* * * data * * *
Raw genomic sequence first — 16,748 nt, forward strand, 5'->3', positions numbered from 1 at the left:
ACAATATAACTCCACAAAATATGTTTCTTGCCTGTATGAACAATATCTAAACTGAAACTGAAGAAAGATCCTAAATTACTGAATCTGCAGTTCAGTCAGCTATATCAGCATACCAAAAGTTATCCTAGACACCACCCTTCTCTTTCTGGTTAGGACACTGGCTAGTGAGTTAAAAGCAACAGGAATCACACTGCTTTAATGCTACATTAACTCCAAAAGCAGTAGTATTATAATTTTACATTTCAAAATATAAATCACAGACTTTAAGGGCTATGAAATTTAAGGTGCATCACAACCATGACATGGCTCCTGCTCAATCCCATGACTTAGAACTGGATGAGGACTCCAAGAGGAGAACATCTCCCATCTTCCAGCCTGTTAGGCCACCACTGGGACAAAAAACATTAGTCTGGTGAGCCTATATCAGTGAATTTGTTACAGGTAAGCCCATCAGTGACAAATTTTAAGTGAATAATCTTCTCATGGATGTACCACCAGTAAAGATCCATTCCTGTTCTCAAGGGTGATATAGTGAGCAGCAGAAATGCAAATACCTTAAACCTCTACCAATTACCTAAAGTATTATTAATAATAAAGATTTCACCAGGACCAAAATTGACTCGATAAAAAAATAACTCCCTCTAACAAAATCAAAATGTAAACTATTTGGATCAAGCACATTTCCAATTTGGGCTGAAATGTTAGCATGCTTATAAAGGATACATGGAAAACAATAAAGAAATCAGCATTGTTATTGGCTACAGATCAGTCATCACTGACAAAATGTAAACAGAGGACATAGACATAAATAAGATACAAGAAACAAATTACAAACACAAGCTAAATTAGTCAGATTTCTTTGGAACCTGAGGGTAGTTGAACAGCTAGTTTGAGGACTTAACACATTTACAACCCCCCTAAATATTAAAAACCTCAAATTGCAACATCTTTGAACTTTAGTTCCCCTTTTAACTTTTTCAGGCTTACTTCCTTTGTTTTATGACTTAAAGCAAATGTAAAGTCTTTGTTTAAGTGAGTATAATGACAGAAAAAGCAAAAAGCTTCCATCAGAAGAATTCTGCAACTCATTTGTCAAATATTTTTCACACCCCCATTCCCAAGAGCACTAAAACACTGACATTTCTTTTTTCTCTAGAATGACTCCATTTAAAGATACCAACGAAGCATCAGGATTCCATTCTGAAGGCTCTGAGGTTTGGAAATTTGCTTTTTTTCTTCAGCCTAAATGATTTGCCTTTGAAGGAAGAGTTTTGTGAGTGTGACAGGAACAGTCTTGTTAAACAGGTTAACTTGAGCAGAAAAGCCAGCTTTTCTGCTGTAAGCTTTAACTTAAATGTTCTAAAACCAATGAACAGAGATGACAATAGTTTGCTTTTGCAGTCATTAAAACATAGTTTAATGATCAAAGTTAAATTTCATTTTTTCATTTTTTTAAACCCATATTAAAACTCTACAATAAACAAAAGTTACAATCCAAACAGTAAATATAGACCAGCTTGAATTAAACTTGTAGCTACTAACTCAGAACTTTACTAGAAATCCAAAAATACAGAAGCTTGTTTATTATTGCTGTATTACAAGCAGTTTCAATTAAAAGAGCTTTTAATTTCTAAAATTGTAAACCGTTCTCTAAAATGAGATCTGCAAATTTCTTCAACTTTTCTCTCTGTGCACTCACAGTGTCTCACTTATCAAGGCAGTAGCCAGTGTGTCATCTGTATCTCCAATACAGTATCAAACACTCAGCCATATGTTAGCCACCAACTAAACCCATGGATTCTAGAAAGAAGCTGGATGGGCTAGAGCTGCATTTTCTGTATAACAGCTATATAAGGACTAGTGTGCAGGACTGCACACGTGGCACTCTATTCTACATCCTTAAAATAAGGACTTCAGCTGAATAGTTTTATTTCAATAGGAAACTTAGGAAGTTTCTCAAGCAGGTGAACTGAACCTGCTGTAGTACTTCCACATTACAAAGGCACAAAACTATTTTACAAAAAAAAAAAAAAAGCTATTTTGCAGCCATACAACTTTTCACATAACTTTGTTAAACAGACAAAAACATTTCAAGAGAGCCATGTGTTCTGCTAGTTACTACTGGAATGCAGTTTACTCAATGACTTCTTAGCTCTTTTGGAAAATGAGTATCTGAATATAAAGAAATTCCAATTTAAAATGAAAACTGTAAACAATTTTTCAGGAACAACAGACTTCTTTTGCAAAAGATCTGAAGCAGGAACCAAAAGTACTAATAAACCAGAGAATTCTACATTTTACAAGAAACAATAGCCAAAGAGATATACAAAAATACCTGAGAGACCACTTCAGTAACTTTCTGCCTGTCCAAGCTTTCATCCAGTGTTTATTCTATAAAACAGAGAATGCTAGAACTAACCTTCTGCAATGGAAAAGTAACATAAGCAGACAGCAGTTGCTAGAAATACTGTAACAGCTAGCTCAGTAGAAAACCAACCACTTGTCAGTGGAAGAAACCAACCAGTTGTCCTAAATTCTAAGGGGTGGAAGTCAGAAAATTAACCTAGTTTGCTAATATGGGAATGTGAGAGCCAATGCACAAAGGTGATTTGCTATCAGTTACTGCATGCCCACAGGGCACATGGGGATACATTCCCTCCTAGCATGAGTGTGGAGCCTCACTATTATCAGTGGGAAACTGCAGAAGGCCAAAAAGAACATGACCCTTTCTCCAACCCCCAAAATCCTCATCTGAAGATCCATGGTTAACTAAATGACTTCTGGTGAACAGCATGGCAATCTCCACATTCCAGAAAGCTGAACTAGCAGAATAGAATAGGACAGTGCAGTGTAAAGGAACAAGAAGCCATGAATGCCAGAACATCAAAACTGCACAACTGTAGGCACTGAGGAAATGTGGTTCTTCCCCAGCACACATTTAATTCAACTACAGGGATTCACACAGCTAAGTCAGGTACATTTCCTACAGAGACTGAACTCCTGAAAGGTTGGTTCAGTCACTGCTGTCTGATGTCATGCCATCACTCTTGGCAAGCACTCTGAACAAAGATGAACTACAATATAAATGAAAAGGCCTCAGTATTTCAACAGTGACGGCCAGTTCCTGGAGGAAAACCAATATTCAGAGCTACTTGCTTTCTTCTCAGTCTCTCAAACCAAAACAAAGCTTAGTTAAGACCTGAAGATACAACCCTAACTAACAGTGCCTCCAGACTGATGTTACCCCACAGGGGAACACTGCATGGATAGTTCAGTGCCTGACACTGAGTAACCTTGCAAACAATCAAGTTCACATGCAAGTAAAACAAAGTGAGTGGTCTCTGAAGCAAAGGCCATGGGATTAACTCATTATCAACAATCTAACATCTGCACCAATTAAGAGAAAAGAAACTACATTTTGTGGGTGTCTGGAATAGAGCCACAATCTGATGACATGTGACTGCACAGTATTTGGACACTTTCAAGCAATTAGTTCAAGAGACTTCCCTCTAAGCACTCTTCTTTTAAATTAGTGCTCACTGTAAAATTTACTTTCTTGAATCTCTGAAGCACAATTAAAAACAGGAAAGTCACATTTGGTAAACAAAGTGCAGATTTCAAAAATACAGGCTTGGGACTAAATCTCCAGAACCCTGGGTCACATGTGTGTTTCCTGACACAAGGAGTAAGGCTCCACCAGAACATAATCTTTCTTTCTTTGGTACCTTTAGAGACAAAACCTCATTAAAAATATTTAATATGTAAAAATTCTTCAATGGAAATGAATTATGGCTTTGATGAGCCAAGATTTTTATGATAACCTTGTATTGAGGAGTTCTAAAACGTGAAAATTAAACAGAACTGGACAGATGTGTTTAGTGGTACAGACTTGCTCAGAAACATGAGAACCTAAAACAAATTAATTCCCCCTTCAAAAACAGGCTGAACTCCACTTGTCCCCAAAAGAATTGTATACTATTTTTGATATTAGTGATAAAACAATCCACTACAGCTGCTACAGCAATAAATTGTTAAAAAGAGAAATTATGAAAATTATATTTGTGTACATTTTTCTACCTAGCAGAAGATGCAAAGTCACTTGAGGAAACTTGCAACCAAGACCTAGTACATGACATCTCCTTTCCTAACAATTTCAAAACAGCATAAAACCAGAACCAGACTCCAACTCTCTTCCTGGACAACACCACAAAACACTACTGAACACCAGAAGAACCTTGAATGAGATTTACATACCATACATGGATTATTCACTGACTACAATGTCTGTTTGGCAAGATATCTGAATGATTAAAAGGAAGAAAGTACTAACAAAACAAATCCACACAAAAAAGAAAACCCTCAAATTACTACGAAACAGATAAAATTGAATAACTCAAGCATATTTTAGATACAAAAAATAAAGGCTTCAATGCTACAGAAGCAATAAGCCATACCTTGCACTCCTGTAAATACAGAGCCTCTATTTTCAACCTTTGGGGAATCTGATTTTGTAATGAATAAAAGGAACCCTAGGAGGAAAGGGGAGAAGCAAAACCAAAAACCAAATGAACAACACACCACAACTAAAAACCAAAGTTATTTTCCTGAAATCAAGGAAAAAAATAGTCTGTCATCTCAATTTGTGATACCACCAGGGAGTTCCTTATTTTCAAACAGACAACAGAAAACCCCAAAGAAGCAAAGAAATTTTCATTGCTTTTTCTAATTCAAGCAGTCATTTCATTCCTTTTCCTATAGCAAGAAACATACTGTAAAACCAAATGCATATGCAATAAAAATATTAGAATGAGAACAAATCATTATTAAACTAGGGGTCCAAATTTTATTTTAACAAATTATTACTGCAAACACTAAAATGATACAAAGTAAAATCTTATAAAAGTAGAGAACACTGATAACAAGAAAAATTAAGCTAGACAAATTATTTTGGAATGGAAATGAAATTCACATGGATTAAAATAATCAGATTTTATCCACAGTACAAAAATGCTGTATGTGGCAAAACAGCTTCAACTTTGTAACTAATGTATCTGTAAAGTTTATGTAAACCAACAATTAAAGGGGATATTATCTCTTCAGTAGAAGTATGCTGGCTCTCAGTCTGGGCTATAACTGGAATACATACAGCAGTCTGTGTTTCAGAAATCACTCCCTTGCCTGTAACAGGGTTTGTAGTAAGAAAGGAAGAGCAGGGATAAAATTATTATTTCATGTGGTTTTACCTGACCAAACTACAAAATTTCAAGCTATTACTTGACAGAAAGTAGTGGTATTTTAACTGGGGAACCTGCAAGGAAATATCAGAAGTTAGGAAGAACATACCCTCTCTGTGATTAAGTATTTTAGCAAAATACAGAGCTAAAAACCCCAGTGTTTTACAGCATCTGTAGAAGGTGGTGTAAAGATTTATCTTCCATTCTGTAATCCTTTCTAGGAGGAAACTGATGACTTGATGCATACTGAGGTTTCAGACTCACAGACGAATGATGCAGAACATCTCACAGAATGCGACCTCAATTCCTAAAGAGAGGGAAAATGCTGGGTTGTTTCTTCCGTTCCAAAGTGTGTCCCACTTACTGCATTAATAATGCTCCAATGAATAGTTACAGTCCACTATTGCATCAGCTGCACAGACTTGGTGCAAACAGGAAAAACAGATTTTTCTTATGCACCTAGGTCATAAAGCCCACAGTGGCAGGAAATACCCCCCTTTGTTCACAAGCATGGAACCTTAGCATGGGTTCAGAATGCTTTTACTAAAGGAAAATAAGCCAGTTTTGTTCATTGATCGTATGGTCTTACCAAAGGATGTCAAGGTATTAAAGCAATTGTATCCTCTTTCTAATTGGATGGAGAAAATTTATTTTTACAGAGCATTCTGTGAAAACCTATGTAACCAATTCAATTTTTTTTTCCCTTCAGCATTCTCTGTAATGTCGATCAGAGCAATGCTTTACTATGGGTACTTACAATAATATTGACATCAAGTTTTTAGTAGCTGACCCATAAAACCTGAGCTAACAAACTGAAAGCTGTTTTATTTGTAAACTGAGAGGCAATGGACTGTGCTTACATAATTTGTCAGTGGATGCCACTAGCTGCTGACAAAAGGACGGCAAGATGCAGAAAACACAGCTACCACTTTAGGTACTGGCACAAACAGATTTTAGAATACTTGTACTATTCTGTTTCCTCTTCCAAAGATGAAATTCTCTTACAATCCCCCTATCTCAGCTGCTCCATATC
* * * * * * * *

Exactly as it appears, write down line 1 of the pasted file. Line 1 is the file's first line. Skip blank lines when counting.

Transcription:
Raw genomic sequence first — 16,748 nt, forward strand, 5'->3', positions numbered from 1 at the left: